Rockbox mail archiveSubject: Re: Trickle Charging
Re: Trickle Charging
From: Josh (Norm) Audette <"Josh>
Date: Tue, 10 Dec 2002 09:02:06 -0500 (EST)
Charging on means charging with ~300 mA, charger off means decharging
So start charging at intervals 15 sec (charge) - 45 sec (decharge) (or is
this what you call trickle charge?).
The common definition of trickle charging is to allow a small current
to continuously charge the battery. With larger currents, rechargeable
batteries achieve a faster charge time, but they must also be protected
against overcharge, usually by monitoring dV/dt and either dT/dt or
just straight temperature. However, a battery cannot be damaged by
using a small current to charge it, even if you cntinuously apply that
current. The disadvantage, of course, is that it would take *forever*
to charge a battery using the same current you'd use for trickle
charging. More advanced (and thus more expensive) chargers employ a
separate circuit for trickle charging batteries after a full charge has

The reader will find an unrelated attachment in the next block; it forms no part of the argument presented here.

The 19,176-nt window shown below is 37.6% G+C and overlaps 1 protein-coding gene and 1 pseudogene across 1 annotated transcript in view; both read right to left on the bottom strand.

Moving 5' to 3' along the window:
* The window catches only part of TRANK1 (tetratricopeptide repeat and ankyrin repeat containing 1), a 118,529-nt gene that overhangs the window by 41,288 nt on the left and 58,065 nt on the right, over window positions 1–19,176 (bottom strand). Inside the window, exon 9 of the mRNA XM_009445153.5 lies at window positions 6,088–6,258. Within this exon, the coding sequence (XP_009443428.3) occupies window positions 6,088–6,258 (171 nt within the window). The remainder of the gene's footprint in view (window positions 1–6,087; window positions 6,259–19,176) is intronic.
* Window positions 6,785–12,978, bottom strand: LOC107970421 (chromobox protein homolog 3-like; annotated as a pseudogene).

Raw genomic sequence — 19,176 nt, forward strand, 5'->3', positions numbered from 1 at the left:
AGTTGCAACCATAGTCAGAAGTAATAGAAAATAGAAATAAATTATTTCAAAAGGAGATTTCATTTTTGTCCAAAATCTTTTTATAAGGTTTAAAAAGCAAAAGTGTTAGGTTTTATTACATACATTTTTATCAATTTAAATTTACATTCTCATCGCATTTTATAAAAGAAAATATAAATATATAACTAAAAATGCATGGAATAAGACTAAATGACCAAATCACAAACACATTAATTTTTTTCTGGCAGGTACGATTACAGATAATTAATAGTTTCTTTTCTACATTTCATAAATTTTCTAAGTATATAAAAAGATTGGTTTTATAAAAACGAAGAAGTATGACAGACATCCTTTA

been reached using a higher current.
You'd have to read the specs for the battery type to determine what a
proper trickle charge current is (I believe the links in the charging
code may cover this) but I doubt that the Archos has the ability to
regulate the available current from the charger.
You could try faking it by applying the available current for short
times (as you suggest above) but I worry about what effect this might
have on the batteries.
Why, oh why,
Do my telnet sessions die?
- Norm, "Ode to a bad firewall"
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Josh "Norm" Audette <norm_at_gnurple.net> AIM: normmonkey ICQ: 25260232
Systems and Network Administrator (Contract) <norm_at_linuxcare.com>
Linuxcare. Simplifying Server Consolidation.
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Received on 2002-12-10